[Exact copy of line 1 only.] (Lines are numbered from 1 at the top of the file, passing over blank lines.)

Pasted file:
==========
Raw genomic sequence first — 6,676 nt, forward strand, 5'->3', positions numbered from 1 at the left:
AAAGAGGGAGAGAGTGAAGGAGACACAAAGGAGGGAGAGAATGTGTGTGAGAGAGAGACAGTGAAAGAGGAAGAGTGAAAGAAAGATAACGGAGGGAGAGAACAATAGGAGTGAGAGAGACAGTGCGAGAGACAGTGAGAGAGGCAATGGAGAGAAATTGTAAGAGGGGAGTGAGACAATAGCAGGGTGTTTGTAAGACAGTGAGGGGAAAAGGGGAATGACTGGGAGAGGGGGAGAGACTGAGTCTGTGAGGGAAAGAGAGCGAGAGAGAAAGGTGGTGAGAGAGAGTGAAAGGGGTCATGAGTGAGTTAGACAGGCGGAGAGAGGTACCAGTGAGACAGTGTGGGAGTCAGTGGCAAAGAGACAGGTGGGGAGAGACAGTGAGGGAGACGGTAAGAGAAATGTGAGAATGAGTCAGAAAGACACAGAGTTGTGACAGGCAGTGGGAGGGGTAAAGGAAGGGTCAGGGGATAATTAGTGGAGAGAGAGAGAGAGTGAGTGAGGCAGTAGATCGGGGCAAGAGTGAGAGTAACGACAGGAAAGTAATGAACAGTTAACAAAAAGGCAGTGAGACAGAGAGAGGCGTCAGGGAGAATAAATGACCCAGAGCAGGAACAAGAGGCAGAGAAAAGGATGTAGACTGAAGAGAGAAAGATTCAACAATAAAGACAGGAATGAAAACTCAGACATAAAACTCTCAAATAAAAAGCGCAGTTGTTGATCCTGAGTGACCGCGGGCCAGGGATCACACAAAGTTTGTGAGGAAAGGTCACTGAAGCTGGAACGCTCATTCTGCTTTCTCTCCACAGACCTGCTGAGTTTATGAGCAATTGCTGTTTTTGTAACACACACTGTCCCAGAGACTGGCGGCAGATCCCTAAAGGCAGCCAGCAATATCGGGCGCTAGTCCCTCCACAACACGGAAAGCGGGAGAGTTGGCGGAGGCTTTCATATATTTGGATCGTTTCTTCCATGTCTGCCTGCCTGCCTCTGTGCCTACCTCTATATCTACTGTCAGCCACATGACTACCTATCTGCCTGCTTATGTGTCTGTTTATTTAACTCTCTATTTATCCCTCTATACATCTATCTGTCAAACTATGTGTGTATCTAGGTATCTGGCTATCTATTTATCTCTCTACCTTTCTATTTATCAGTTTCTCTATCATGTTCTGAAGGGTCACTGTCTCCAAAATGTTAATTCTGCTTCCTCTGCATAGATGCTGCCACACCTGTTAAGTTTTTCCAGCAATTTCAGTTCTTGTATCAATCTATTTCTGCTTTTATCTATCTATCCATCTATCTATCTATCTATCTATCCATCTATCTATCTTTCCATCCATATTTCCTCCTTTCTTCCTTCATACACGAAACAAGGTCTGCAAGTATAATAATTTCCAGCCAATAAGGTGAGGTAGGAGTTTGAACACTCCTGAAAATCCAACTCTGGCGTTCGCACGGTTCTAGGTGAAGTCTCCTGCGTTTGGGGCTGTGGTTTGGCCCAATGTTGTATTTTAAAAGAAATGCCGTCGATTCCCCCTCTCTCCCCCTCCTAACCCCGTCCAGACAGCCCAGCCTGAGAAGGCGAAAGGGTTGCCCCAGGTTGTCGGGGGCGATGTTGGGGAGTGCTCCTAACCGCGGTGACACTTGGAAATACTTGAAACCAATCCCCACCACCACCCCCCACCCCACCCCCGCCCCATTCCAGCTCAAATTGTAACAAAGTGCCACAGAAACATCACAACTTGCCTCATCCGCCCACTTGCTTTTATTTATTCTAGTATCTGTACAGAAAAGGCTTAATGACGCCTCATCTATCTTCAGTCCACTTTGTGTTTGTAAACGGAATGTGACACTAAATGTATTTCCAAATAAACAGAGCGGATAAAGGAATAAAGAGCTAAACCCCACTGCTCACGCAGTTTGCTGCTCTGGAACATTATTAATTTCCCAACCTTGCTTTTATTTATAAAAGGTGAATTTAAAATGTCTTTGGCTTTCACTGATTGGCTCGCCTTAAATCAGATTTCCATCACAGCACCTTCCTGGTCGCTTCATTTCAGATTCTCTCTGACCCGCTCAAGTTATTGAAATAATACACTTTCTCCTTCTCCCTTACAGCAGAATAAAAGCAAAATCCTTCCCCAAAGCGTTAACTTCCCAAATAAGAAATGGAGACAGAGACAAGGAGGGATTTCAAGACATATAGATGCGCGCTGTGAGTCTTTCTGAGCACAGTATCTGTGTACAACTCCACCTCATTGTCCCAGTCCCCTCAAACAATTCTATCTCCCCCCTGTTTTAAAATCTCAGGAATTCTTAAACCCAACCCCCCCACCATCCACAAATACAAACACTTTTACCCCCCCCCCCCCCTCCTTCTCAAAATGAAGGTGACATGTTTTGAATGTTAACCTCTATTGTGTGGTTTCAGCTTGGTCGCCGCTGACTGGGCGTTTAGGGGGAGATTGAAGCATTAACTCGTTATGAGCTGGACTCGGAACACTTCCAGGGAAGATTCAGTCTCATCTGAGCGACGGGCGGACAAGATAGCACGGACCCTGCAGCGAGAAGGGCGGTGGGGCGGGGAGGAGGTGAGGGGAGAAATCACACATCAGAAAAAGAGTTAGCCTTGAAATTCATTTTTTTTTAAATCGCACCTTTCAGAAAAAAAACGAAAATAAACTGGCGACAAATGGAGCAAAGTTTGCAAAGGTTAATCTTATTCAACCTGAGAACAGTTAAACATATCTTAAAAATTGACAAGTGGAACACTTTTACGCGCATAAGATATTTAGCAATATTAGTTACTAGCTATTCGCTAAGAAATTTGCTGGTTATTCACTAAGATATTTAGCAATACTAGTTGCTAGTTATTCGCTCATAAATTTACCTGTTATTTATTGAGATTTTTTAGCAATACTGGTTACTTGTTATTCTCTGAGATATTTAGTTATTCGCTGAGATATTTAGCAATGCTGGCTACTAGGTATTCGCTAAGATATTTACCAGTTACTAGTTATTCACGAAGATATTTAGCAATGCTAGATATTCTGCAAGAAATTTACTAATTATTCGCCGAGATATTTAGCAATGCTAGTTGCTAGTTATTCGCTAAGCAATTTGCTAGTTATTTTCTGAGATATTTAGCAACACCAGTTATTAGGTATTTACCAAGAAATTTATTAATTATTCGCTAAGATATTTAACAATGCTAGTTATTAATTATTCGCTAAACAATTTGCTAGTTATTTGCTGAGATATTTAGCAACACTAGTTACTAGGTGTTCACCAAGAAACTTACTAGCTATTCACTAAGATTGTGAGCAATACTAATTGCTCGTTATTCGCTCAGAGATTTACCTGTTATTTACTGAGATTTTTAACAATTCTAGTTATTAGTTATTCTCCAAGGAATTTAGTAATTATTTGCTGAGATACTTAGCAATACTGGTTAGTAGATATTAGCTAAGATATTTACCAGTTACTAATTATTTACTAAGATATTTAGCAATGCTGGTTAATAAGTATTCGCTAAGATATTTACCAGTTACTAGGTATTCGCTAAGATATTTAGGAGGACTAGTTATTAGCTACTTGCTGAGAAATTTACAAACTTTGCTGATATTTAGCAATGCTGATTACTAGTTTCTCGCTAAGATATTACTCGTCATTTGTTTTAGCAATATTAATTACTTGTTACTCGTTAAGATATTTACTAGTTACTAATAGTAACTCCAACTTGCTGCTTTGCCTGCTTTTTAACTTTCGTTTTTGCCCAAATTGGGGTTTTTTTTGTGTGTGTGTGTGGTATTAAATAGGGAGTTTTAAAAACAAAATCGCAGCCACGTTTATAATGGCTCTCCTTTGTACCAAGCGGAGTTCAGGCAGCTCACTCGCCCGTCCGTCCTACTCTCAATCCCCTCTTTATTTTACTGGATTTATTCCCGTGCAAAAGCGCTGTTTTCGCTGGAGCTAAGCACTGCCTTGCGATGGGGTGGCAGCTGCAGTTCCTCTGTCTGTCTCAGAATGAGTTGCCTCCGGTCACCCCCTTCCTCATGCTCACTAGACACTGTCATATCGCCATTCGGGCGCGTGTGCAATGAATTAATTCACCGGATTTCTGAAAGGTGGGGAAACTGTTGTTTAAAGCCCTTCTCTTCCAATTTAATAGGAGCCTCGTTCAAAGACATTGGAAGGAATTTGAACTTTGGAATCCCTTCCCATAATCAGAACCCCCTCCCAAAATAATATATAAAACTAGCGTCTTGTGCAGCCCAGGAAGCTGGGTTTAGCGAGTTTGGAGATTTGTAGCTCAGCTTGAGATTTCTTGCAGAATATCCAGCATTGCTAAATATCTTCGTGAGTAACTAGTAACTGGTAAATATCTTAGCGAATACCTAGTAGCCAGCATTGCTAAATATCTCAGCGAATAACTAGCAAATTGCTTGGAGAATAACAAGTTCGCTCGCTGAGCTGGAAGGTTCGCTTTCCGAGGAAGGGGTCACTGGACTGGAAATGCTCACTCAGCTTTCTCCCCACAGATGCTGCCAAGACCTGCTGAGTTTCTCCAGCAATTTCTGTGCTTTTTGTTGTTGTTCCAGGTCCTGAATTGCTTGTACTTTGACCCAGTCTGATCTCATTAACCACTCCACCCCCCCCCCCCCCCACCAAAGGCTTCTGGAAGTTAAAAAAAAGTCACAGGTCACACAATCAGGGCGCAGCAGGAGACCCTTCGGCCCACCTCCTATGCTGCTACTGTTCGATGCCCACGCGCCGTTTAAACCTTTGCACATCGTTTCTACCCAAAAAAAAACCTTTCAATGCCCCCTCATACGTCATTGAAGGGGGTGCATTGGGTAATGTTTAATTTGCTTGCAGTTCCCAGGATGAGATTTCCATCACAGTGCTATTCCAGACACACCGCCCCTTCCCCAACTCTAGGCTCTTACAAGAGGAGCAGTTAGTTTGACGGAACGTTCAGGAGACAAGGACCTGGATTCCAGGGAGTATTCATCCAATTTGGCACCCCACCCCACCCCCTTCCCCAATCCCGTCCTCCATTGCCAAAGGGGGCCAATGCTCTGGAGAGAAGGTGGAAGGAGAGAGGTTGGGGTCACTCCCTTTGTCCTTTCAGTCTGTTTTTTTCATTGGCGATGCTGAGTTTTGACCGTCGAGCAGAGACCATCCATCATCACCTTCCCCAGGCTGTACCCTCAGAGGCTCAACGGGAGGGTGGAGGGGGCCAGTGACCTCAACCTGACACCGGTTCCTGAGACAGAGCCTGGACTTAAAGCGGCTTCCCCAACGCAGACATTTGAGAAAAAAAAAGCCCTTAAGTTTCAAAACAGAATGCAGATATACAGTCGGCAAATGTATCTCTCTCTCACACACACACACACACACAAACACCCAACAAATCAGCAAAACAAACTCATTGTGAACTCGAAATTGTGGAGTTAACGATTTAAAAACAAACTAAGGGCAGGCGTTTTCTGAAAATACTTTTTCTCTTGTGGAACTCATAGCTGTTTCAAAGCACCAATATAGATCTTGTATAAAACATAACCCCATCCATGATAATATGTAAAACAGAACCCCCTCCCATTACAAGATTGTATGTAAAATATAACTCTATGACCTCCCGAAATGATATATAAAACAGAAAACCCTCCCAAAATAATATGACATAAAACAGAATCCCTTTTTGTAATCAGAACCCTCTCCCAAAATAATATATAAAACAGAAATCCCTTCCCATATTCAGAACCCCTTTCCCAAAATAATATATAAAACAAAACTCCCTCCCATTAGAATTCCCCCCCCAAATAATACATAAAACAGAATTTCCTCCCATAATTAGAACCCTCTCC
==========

Raw genomic sequence first — 6,676 nt, forward strand, 5'->3', positions numbered from 1 at the left: